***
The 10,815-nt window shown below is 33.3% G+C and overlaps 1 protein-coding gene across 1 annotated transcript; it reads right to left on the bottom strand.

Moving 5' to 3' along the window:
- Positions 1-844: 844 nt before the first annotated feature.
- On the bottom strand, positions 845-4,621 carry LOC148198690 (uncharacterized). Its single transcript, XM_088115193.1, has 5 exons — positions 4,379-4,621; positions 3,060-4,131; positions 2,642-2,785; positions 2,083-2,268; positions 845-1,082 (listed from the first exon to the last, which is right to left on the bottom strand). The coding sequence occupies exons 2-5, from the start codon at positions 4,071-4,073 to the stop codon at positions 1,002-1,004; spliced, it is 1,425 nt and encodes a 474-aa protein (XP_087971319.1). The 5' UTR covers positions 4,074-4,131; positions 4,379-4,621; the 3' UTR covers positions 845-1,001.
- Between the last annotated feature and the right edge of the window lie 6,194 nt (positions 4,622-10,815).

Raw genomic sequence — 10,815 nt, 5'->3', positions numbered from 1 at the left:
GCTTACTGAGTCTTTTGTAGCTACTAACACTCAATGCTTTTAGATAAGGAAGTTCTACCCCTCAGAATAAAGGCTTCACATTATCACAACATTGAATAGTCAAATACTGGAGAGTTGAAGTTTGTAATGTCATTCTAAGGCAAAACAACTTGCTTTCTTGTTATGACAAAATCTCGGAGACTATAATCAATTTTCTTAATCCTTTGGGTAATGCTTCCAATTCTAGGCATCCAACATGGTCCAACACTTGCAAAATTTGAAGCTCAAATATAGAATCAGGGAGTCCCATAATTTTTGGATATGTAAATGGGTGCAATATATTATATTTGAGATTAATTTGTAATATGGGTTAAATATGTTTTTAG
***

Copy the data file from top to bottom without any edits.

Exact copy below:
The 10,815-nt window shown below is 33.3% G+C and overlaps 1 protein-coding gene across 1 annotated transcript; it reads right to left on the bottom strand.

Moving 5' to 3' along the window:
- Positions 1-844: 844 nt before the first annotated feature.
- On the bottom strand, positions 845-4,621 carry LOC148198690 (uncharacterized). Its single transcript, XM_088115193.1, has 5 exons — positions 4,379-4,621; positions 3,060-4,131; positions 2,642-2,785; positions 2,083-2,268; positions 845-1,082 (listed from the first exon to the last, which is right to left on the bottom strand). The coding sequence occupies exons 2-5, from the start codon at positions 4,071-4,073 to the stop codon at positions 1,002-1,004; spliced, it is 1,425 nt and encodes a 474-aa protein (XP_087971319.1). The 5' UTR covers positions 4,074-4,131; positions 4,379-4,621; the 3' UTR covers positions 845-1,001.
- Between the last annotated feature and the right edge of the window lie 6,194 nt (positions 4,622-10,815).

Raw genomic sequence — 10,815 nt, 5'->3', positions numbered from 1 at the left:
GCTTACTGAGTCTTTTGTAGCTACTAACACTCAATGCTTTTAGATAAGGAAGTTCTACCCCTCAGAATAAAGGCTTCACATTATCACAACATTGAATAGTCAAATACTGGAGAGTTGAAGTTTGTAATGTCATTCTAAGGCAAAACAACTTGCTTTCTTGTTATGACAAAATCTCGGAGACTATAATCAATTTTCTTAATCCTTTGGGTAATGCTTCCAATTCTAGGCATCCAACATGGTCCAACACTTGCAAAATTTGAAGCTCAAATATAGAATCAGGGAGTCCCATAATTTTTGGATATGTAAATGGGTGCAATATATTATATTTGAGATTAATTTGTAATATGGGTTAAATATGTTTTTAG